If we go back to an age not so long ago, seeking mortgage approval was, for many, quite a smooth process. How times have changed. Given the downturn of the property market and the banking crisis that ensued from it, lenders nowadays have become stricter with whom they approve for a loan. Borrowers must be prepared to undergo having their finances thoroughly examined by a lending institution before any loan being issued.

It is, therefore, vital for anyone to have their finances well prepared before applying for a mortgage. While the number of mortgages being approved has dropped, that does not mean that you should be scared off the application process. So, as experts with over 15 years experience behind us, we have decided to give some tips that we feel are key in order to be successful.

First of all, we suggest compiling all relevant documents that you must furnish to a bank.

Typically needed for an application are the following: bank statements going back 6 months, a recent utilities bill (gas, ESB etc.), your P60 for the last 2 years, 3 most recent wage slips, current statements on any outstanding loans, and proof that you have savings. This may sound like a lot, but all the above will be needed so that the lender can assess you eligibility for approval. If you are having difficulties getting everything together, our advisors will be glad to help you.

Another point to consider is keeping up on your current loan repayments.

If you are seen to be struggling with other debts during assessment, it is very likely you will not be successful. Any potential lender will have concerns about giving out a home loan to someone who has missed repayments on loans that are generally smaller than a mortgage. Bank statements showing overdrafts will also hamper your chances. It is ideal not to have any outstanding loans with a healthy current account. However, if you have a car or personal loan, make sure any repayments are being paid in full on time.

In addition to your current account, you need to demonstrate you can save too!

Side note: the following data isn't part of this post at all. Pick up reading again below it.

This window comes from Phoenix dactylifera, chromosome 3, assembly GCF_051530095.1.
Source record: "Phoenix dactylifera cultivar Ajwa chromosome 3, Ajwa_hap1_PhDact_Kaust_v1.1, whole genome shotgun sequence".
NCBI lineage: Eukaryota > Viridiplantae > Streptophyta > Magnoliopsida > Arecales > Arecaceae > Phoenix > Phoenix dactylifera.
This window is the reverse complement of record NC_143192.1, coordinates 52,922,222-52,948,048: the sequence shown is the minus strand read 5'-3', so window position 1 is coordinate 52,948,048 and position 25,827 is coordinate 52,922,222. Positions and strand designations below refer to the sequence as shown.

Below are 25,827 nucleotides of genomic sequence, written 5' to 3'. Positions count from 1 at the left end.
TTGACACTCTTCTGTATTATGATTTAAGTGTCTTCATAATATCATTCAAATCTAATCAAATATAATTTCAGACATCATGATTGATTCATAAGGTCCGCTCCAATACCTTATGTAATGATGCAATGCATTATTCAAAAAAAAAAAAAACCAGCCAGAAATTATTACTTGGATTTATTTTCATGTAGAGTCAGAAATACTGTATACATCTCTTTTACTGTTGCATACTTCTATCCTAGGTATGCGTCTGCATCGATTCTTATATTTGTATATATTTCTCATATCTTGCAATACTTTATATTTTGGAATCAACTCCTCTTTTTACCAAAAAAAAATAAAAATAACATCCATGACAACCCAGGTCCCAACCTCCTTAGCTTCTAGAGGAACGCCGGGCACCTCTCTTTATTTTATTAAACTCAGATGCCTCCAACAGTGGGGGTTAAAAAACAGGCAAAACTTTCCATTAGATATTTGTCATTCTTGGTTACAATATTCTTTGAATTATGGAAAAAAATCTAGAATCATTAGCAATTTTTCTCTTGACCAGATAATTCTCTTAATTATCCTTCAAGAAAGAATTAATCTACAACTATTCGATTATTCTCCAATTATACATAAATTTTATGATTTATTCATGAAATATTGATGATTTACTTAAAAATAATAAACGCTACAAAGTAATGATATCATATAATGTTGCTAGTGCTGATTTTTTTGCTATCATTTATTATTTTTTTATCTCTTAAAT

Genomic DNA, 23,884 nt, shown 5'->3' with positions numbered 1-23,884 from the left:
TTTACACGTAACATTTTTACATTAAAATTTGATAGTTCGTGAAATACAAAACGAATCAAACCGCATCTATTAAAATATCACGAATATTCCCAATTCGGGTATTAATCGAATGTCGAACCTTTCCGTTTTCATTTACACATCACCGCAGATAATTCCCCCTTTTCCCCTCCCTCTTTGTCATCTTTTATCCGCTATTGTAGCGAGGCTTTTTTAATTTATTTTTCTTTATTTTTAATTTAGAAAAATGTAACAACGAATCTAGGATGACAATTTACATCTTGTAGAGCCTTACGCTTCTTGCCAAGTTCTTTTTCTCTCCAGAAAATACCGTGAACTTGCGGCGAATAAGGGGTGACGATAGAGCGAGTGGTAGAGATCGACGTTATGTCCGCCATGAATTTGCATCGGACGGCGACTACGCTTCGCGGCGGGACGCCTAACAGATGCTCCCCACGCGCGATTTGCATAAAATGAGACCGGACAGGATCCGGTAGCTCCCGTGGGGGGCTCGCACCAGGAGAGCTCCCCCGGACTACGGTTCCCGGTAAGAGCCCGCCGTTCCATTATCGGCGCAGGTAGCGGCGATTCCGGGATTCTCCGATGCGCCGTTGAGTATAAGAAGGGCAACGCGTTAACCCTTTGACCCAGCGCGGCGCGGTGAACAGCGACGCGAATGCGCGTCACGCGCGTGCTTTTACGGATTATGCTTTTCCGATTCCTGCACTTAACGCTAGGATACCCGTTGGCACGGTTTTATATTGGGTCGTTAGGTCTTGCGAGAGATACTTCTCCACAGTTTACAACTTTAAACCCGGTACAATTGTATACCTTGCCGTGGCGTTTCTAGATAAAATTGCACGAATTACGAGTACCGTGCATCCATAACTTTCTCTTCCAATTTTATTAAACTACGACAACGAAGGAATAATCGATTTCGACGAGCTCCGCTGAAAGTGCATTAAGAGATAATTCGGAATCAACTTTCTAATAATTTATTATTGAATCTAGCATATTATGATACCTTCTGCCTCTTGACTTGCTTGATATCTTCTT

With the era of the 100% mortgage long gone, people buying a home need to provide clear evidence of being able to save. This requires putting aside a portion of your earnings each month and goes a long way to impressing a lender that you are capable of being able to deal with the added cost involved in servicing repayments. So, how much must you need to save then? Well, considering the most a bank will give to someone is 92% of the purchase price, you will need to have at least savings adding up to the remaining 8 per cent.

Saving is important, but having permanent secure employment is even more so.

Given Ireland’s sluggish employment figures and ever increasing dole queues, lenders need to see that your job is safe and that you have a permanent contract with at least one year’s service (as would be evidenced by your P60) behind you. Not only this, but the type of employment has also come under scrutiny as certain industries that are struggling would be seen as a bigger risk.

If this sounds daunting, don’t worry. Get in touch with Mortgage Advice today to speak with one of our advisors who will be more than glad to help you through how to go about making a successful loan application.

One in three failed to get mortgage approval in 2011

38% of mortgage applicants were unsuccessful in getting approval in 2011how-to-get-mortgage-approval-ireland

Over one third of applicants who sought mortgage approval in 2011 were turned down. This was the key message from a letter from the Minister of Finance, Michael Noonan, addressed to the Finance spokesperson for Fianna Fáil, Michael McGrath. It outlines that there were in excess of 28,500 applications made to Irish banks by those seeking a loan to purchase a home in 2011.

Out of all these applications, only 17,700 of them were approved by the State’s major lending institutions. The banks which data was compiled from were Allied Irish Bank and Bank of Ireland and Permanent TSB. This equates to more than a third, or 38%, of home loan applications were rejected by the above banks. However, the rate of refusal may not be fully accurate as information from EBS Building Society have not been included in the original figure.

Therefore, it is likely that the rate of unsuccessful applications is higher than the 38% initially quoted in the document. Discussing the letter he received on the national chat show Morning Ireland, Mr. McGrath said that these findings do little to inspire confidence in reviving the ailing property market especially in a period when the Government is offering incentives such as the Mortgage Interest Relief in order to get the property sector back to a healthy state.